Revisiting My $9 Pitching Staff

Before the season began, I decided to have a little fun by constructing a fictional $9 pitching staff using the winning bids from the 15 team Tout Wars mixed auction league. I didn’t bother to consider any relievers as speculating on starting pitching breakouts in significantly more exciting. So without further ado, let’s take a look at how my selections panned out, with Zach Sanders’ dollar values indicated. It’s not perfect since his values are based on 12 team leagues, but good enough.

James Paxton – ($3)

Paxton’s value loss certainly wasn’t due to ineffectiveness on the mound. Instead, the southpaw was limited to just 74.0 innings due to a strained lat. But he was quite good when healthy, posting a 3.04 ERA and a solid overall skill set highlighted by a 55% ground ball rate. His injury shortened season will depress his price in 2015 and should make him a good purchase.

Tommy Milone – ($9)

A strikeout rate collapse was behind Milone’s poor fantasy season, as his already poor velocity declined even further and he missed time late in the year with a sore shoulder. It’s not crazy to believe that the shoulder affected him all year. If healthy, he could earn a bit of value in AL-Only leagues, but the Twins defense isn’t going to do him any favors. I wouldn’t touch him in a mixed league given his soft skill set.

Ubaldo Jimenez – ($12)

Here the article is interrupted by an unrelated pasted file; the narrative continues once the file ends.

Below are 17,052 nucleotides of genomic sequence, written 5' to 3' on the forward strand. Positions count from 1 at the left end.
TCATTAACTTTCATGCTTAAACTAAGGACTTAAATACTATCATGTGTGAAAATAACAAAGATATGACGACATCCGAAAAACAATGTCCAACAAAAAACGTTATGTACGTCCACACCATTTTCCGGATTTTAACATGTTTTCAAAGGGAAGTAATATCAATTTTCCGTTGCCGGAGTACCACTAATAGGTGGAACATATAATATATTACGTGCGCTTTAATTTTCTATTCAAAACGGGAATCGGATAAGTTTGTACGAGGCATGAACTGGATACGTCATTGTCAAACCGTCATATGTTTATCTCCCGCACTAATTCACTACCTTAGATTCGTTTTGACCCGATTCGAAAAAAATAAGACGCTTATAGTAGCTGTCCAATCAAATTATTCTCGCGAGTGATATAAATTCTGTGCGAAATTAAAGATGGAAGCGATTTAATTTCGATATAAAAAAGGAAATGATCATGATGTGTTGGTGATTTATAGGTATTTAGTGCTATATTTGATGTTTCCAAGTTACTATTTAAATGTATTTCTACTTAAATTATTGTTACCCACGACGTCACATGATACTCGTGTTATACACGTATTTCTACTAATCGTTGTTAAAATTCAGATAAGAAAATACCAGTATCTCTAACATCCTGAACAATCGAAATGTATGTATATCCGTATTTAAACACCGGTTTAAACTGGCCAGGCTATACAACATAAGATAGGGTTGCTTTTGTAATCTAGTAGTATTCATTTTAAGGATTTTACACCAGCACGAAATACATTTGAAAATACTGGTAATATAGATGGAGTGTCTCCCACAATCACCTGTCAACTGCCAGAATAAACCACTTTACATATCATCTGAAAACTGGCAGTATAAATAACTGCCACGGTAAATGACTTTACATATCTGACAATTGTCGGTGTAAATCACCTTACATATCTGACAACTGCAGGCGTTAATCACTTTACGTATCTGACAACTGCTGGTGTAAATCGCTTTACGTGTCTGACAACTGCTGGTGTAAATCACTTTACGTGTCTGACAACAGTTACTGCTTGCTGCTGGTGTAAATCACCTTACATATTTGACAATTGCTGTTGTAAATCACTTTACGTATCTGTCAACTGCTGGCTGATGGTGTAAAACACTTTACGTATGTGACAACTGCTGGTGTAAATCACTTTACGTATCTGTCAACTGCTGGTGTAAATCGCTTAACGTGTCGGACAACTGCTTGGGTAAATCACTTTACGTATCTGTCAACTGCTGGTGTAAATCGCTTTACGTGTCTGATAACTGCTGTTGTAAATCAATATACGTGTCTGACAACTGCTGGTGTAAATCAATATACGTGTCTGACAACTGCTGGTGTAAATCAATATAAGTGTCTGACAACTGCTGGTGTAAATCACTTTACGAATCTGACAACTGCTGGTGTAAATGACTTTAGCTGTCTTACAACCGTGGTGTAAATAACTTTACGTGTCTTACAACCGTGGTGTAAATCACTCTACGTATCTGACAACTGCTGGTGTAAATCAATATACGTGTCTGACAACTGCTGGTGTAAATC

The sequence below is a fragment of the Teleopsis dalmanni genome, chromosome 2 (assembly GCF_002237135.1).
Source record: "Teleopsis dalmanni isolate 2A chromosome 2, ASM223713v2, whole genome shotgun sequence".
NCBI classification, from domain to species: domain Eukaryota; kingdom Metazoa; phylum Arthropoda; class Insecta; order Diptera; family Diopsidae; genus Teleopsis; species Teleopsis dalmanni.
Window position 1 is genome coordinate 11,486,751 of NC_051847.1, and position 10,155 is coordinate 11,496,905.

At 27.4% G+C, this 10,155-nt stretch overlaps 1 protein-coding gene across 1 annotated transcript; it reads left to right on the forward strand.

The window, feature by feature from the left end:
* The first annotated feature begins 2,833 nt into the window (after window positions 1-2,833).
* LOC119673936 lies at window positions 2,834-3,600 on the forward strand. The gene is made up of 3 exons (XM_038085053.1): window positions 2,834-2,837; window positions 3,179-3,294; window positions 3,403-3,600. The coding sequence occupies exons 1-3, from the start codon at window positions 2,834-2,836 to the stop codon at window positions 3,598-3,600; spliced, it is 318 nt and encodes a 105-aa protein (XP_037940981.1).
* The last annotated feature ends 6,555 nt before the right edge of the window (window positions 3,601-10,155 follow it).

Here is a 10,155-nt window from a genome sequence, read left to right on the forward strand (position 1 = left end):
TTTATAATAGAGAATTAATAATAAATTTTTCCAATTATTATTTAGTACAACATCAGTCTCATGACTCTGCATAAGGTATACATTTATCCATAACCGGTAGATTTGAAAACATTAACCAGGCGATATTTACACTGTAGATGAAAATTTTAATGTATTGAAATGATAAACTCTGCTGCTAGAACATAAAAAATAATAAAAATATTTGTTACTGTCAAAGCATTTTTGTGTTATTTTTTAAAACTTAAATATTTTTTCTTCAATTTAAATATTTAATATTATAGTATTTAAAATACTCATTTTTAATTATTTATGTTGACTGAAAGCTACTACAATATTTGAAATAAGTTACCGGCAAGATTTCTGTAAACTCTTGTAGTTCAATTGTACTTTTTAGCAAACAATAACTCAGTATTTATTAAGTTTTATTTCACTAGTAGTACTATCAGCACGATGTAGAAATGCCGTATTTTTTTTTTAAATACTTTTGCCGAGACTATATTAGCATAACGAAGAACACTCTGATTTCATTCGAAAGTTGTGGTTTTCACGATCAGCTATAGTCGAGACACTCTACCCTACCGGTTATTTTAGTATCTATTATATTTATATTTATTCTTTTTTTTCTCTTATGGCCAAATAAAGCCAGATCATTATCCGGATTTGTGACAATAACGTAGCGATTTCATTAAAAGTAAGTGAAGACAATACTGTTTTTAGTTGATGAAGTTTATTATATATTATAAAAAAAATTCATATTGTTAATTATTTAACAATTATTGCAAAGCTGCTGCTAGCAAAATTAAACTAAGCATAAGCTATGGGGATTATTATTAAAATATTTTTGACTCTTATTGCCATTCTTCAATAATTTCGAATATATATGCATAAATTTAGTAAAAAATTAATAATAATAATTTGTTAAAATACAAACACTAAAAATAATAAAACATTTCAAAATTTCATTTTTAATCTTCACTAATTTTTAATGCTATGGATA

Three for three so far in picking negative earners, awesome! Jimenez proved that his rebound in 2013 was a fluke as his strikeout rate dropped right back to pre-2013 levels and his walk rate ballooned. His fastball velocity dropped yet again, now for the fourth straight season. Without the ground ball skills he possessed earlier in his career and a big fastball, he has little else to lean on since his control has never been good. If you haven’t already, I think it’s time to move along for good.

Tanner Roark – $14

It’s about time I picked a winner. Frankly, I’m surprised I even picked him at all, as he’s not the type I’m typically a fan of. Oddly, I liked him in part due to his ground ball tendency, but that completely disappeared this season. His strikeout rate also fell, while his walk rate dropped only slightly, and not enough to offset the loss of grounders and strikeouts. Yet, he was fortunate enough to post an ERA more than a full run below his SIERA. Hey, I’ll take it, whether his results are sustainable or not! But he’s an easy bust candidate next year.

Wily Peralta – $6

Two in a row, I’m on a roll! I reviewed Peralta’s season a couple of weeks ago and there are the seeds for something exciting here. But as with many young pitchers, the key will be the progress of his control and development of a third pitch (his change-up).

Tanner Scheppers – ($16)

I looked at Scheppers yesterday when reviewing my spring K% breakout candidates and unfortunately elbow issues limited him to just 23.0 innings. His 9.00 ERA was due to poor luck all around over a tiny sample.

Garrett Richards – $15